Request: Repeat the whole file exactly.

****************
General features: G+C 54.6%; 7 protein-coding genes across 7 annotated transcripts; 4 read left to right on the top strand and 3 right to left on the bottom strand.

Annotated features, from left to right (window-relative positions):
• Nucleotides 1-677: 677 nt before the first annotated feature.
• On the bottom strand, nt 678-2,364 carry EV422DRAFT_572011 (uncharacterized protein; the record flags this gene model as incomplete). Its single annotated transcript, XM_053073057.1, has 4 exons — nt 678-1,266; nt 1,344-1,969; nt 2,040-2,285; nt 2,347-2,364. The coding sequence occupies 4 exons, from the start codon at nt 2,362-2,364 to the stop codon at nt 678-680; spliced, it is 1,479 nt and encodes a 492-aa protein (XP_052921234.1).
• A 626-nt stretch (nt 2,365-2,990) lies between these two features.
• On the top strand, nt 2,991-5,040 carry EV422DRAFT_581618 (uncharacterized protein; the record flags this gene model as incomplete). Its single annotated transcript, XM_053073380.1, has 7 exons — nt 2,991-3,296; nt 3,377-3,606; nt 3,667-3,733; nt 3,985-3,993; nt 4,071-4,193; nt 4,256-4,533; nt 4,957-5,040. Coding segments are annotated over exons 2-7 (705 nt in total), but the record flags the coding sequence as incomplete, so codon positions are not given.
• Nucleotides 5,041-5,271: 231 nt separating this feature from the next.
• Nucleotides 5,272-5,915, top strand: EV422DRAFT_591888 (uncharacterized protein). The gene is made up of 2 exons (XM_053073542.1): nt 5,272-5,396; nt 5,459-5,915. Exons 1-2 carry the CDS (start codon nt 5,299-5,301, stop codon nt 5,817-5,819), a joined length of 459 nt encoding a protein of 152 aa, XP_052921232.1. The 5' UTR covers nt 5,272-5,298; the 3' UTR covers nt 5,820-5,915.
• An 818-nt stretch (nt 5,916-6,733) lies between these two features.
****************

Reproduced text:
General features: G+C 54.6%; 7 protein-coding genes across 7 annotated transcripts; 4 read left to right on the top strand and 3 right to left on the bottom strand.

Annotated features, from left to right (window-relative positions):
• Nucleotides 1-677: 677 nt before the first annotated feature.
• On the bottom strand, nt 678-2,364 carry EV422DRAFT_572011 (uncharacterized protein; the record flags this gene model as incomplete). Its single annotated transcript, XM_053073057.1, has 4 exons — nt 678-1,266; nt 1,344-1,969; nt 2,040-2,285; nt 2,347-2,364. The coding sequence occupies 4 exons, from the start codon at nt 2,362-2,364 to the stop codon at nt 678-680; spliced, it is 1,479 nt and encodes a 492-aa protein (XP_052921234.1).
• A 626-nt stretch (nt 2,365-2,990) lies between these two features.
• On the top strand, nt 2,991-5,040 carry EV422DRAFT_581618 (uncharacterized protein; the record flags this gene model as incomplete). Its single annotated transcript, XM_053073380.1, has 7 exons — nt 2,991-3,296; nt 3,377-3,606; nt 3,667-3,733; nt 3,985-3,993; nt 4,071-4,193; nt 4,256-4,533; nt 4,957-5,040. Coding segments are annotated over exons 2-7 (705 nt in total), but the record flags the coding sequence as incomplete, so codon positions are not given.
• Nucleotides 5,041-5,271: 231 nt separating this feature from the next.
• Nucleotides 5,272-5,915, top strand: EV422DRAFT_591888 (uncharacterized protein). The gene is made up of 2 exons (XM_053073542.1): nt 5,272-5,396; nt 5,459-5,915. Exons 1-2 carry the CDS (start codon nt 5,299-5,301, stop codon nt 5,817-5,819), a joined length of 459 nt encoding a protein of 152 aa, XP_052921232.1. The 5' UTR covers nt 5,272-5,298; the 3' UTR covers nt 5,820-5,915.
• An 818-nt stretch (nt 5,916-6,733) lies between these two features.